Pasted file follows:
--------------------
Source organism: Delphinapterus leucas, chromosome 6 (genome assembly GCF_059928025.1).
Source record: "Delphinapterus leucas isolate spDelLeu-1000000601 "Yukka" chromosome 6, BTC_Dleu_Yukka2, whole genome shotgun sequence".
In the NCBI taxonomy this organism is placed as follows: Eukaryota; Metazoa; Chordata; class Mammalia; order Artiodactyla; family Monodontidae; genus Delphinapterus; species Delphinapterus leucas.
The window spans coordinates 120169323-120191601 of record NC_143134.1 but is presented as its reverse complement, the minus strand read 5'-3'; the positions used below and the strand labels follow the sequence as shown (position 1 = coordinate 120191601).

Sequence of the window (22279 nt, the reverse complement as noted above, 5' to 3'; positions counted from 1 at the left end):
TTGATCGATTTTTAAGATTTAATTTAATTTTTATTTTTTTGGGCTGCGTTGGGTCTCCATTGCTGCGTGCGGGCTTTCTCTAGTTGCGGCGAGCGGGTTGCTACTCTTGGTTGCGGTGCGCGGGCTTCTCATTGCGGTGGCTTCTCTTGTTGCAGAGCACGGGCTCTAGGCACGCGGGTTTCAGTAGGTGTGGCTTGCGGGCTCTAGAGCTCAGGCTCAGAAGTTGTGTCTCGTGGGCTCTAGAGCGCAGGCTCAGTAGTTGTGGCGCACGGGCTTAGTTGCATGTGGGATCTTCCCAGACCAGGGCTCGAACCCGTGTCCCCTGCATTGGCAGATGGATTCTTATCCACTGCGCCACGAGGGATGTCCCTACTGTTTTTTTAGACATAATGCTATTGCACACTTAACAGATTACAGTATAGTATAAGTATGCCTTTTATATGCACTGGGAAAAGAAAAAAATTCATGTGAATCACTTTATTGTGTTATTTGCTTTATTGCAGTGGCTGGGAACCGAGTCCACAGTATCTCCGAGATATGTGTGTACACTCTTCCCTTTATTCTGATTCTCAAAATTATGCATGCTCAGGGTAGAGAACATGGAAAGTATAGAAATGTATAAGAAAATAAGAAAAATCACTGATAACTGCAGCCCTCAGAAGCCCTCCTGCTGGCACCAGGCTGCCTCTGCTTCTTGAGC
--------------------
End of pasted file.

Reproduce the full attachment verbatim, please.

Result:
Source organism: Delphinapterus leucas, chromosome 6 (genome assembly GCF_059928025.1).
Source record: "Delphinapterus leucas isolate spDelLeu-1000000601 "Yukka" chromosome 6, BTC_Dleu_Yukka2, whole genome shotgun sequence".
In the NCBI taxonomy this organism is placed as follows: Eukaryota; Metazoa; Chordata; class Mammalia; order Artiodactyla; family Monodontidae; genus Delphinapterus; species Delphinapterus leucas.
The window spans coordinates 120169323-120191601 of record NC_143134.1 but is presented as its reverse complement, the minus strand read 5'-3'; the positions used below and the strand labels follow the sequence as shown (position 1 = coordinate 120191601).

Sequence of the window (22279 nt, the reverse complement as noted above, 5' to 3'; positions counted from 1 at the left end):
TTGATCGATTTTTAAGATTTAATTTAATTTTTATTTTTTTGGGCTGCGTTGGGTCTCCATTGCTGCGTGCGGGCTTTCTCTAGTTGCGGCGAGCGGGTTGCTACTCTTGGTTGCGGTGCGCGGGCTTCTCATTGCGGTGGCTTCTCTTGTTGCAGAGCACGGGCTCTAGGCACGCGGGTTTCAGTAGGTGTGGCTTGCGGGCTCTAGAGCTCAGGCTCAGAAGTTGTGTCTCGTGGGCTCTAGAGCGCAGGCTCAGTAGTTGTGGCGCACGGGCTTAGTTGCATGTGGGATCTTCCCAGACCAGGGCTCGAACCCGTGTCCCCTGCATTGGCAGATGGATTCTTATCCACTGCGCCACGAGGGATGTCCCTACTGTTTTTTTAGACATAATGCTATTGCACACTTAACAGATTACAGTATAGTATAAGTATGCCTTTTATATGCACTGGGAAAAGAAAAAAATTCATGTGAATCACTTTATTGTGTTATTTGCTTTATTGCAGTGGCTGGGAACCGAGTCCACAGTATCTCCGAGATATGTGTGTACACTCTTCCCTTTATTCTGATTCTCAAAATTATGCATGCTCAGGGTAGAGAACATGGAAAGTATAGAAATGTATAAGAAAATAAGAAAAATCACTGATAACTGCAGCCCTCAGAAGCCCTCCTGCTGGCACCAGGCTGCCTCTGCTTCTTGAGC